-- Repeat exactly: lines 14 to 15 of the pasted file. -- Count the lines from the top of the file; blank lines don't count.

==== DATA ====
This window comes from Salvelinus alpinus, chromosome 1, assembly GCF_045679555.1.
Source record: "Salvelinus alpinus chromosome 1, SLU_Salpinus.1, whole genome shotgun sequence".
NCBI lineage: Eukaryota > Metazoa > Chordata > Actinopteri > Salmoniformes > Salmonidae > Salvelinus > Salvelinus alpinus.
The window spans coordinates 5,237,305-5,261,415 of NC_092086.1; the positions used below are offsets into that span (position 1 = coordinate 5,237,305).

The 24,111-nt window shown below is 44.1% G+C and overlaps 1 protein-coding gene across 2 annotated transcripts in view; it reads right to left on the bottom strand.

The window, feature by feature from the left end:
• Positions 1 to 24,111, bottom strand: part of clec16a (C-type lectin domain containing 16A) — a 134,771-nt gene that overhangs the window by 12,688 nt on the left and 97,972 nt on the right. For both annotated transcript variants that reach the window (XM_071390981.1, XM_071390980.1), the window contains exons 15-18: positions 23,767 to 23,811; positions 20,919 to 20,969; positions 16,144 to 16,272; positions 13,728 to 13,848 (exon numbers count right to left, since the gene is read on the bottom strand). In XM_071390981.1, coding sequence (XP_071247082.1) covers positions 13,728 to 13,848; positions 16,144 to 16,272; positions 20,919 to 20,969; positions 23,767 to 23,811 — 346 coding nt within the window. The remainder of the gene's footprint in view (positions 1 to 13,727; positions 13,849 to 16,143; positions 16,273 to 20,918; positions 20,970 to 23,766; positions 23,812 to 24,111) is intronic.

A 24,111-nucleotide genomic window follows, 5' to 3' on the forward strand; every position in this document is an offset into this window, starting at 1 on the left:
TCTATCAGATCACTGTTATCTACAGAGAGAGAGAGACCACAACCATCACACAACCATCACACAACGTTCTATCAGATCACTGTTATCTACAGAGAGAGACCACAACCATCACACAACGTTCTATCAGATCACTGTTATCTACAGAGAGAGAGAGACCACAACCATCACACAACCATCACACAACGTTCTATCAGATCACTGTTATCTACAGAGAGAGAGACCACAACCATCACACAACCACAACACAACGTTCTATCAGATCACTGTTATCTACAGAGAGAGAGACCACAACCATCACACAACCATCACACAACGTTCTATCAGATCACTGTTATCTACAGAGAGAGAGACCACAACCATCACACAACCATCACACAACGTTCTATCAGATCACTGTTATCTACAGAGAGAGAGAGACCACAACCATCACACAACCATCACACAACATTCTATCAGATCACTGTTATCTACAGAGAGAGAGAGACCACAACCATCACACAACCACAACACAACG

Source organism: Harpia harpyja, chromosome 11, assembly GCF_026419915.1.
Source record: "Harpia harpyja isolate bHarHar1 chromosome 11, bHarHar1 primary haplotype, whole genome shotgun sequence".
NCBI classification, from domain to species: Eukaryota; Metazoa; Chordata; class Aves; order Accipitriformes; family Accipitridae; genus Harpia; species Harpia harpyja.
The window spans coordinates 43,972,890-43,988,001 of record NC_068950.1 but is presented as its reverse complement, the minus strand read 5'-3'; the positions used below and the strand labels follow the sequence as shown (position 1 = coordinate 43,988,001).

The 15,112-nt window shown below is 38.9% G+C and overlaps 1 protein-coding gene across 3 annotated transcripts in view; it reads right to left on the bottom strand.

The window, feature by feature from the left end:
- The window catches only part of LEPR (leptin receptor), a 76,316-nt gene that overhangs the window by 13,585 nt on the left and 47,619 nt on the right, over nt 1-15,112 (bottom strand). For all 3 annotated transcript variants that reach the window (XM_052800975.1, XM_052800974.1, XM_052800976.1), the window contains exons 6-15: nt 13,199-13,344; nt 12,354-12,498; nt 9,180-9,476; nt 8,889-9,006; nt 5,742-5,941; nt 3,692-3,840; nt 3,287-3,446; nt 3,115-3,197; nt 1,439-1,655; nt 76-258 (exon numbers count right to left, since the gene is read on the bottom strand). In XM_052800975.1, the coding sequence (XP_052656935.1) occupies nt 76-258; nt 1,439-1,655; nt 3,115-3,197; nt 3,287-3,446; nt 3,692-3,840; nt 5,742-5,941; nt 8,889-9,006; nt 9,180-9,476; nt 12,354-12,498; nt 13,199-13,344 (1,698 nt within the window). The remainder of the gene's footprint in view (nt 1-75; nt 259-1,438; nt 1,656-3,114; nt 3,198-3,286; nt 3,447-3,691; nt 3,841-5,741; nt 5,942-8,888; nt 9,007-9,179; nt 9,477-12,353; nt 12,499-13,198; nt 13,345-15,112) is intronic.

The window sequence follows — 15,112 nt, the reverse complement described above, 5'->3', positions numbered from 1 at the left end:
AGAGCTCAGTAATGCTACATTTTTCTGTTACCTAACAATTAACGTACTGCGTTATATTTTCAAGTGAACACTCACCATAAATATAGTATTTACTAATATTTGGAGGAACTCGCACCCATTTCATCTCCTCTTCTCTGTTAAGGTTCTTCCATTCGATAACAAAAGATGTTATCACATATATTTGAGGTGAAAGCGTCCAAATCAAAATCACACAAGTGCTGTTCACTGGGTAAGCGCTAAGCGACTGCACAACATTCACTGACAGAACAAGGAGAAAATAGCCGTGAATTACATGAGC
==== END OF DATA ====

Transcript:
The 15,112-nt window shown below is 38.9% G+C and overlaps 1 protein-coding gene across 3 annotated transcripts in view; it reads right to left on the bottom strand.

The window, feature by feature from the left end: